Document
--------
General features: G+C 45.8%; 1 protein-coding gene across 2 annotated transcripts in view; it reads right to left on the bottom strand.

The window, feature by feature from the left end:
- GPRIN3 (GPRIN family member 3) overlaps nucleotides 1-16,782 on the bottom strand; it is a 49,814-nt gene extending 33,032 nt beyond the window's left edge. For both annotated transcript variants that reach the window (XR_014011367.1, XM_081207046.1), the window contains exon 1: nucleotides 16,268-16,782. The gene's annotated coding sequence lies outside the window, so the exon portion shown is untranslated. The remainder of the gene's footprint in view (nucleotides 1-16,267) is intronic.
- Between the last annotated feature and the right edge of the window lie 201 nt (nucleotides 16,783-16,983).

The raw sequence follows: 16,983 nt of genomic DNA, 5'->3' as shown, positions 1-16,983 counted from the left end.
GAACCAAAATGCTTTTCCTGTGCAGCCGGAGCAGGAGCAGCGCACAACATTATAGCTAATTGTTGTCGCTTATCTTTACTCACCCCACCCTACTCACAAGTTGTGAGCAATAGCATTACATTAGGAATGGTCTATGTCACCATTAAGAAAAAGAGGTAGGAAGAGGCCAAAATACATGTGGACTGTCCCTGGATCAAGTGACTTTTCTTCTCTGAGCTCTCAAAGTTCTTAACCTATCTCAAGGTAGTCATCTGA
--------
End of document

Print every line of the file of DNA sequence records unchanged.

General features: G+C 45.8%; 1 protein-coding gene across 2 annotated transcripts in view; it reads right to left on the bottom strand.

The window, feature by feature from the left end:
- GPRIN3 (GPRIN family member 3) overlaps nucleotides 1-16,782 on the bottom strand; it is a 49,814-nt gene extending 33,032 nt beyond the window's left edge. For both annotated transcript variants that reach the window (XR_014011367.1, XM_081207046.1), the window contains exon 1: nucleotides 16,268-16,782. The gene's annotated coding sequence lies outside the window, so the exon portion shown is untranslated. The remainder of the gene's footprint in view (nucleotides 1-16,267) is intronic.
- Between the last annotated feature and the right edge of the window lie 201 nt (nucleotides 16,783-16,983).

The raw sequence follows: 16,983 nt of genomic DNA, 5'->3' as shown, positions 1-16,983 counted from the left end.
GAACCAAAATGCTTTTCCTGTGCAGCCGGAGCAGGAGCAGCGCACAACATTATAGCTAATTGTTGTCGCTTATCTTTACTCACCCCACCCTACTCACAAGTTGTGAGCAATAGCATTACATTAGGAATGGTCTATGTCACCATTAAGAAAAAGAGGTAGGAAGAGGCCAAAATACATGTGGACTGTCCCTGGATCAAGTGACTTTTCTTCTCTGAGCTCTCAAAGTTCTTAACCTATCTCAAGGTAGTCATCTGA